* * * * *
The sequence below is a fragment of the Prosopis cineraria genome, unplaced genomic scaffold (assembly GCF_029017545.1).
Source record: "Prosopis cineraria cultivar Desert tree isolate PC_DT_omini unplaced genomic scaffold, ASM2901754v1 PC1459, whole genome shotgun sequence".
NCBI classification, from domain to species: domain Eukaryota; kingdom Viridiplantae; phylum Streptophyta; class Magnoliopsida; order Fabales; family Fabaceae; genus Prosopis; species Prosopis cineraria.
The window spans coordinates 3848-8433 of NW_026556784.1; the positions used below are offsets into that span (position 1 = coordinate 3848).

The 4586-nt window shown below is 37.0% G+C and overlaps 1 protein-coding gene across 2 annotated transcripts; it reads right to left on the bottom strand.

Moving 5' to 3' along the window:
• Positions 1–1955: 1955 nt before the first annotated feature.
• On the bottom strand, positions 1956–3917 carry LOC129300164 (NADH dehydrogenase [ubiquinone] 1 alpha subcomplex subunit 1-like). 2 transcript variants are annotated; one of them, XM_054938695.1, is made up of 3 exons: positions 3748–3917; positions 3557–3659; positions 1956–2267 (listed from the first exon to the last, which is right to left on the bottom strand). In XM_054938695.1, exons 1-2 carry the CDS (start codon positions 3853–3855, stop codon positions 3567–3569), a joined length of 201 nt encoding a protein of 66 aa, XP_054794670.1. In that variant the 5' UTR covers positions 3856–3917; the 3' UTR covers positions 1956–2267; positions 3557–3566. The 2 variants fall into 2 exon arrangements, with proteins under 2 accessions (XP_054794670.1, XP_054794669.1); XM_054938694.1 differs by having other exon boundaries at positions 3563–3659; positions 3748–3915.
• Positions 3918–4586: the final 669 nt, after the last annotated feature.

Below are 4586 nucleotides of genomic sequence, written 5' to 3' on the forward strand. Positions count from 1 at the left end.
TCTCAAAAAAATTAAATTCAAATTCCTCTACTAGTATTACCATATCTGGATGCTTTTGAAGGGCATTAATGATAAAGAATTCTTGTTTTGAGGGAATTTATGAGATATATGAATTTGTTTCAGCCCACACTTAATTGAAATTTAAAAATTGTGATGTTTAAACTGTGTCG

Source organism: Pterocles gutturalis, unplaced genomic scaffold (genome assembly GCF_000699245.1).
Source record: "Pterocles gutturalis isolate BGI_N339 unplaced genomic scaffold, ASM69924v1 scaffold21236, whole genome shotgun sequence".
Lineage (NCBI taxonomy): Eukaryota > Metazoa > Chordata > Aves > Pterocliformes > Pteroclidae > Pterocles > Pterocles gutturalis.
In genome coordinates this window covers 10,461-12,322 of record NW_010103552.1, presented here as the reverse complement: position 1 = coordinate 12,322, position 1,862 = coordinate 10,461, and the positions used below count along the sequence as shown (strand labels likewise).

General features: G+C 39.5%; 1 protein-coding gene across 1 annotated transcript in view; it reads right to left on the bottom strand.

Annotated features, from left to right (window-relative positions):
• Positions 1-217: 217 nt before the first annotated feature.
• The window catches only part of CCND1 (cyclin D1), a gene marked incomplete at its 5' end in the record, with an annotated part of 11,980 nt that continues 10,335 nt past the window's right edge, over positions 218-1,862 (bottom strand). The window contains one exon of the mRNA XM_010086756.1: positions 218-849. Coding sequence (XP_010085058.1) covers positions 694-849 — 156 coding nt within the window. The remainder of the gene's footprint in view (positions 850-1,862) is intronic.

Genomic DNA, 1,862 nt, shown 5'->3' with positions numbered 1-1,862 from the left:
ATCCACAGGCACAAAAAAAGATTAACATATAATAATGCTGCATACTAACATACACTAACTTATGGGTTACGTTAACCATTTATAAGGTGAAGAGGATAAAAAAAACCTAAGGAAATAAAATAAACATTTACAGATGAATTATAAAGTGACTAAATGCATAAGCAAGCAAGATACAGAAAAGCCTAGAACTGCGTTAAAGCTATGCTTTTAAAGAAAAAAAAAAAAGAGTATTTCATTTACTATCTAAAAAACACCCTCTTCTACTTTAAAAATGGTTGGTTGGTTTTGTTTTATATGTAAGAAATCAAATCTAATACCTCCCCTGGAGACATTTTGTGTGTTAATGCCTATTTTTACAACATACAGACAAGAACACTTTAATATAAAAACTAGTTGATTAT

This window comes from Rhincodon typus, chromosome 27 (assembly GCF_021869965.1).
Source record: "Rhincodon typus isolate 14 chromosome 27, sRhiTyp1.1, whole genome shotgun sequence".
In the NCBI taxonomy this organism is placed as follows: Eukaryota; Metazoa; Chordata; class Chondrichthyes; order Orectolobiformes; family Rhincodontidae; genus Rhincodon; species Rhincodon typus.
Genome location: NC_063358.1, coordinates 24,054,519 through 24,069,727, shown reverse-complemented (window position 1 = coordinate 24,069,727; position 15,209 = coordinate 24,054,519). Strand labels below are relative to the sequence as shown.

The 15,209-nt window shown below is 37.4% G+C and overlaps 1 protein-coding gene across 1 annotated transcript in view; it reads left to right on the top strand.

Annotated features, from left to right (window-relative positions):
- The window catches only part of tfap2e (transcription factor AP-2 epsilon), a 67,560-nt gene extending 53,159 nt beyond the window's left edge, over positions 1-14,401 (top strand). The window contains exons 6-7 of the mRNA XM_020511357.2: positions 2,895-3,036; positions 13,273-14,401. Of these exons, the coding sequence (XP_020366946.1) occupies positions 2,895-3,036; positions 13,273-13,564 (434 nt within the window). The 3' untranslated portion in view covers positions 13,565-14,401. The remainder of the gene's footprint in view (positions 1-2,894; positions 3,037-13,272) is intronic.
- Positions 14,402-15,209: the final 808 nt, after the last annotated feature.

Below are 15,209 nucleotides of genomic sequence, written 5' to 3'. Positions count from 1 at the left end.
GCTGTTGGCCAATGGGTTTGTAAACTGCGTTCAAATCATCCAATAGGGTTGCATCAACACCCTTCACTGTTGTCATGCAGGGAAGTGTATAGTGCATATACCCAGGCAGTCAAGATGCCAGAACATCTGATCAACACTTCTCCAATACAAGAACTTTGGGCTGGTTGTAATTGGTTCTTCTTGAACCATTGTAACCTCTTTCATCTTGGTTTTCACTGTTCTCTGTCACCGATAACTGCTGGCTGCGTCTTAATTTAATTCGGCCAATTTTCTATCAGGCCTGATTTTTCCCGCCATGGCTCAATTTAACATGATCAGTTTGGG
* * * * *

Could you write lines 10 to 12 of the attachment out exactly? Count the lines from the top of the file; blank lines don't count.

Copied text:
Below are 4586 nucleotides of genomic sequence, written 5' to 3' on the forward strand. Positions count from 1 at the left end.
TCTCAAAAAAATTAAATTCAAATTCCTCTACTAGTATTACCATATCTGGATGCTTTTGAAGGGCATTAATGATAAAGAATTCTTGTTTTGAGGGAATTTATGAGATATATGAATTTGTTTCAGCCCACACTTAATTGAAATTTAAAAATTGTGATGTTTAAACTGTGTCG

Source organism: Pterocles gutturalis, unplaced genomic scaffold (genome assembly GCF_000699245.1).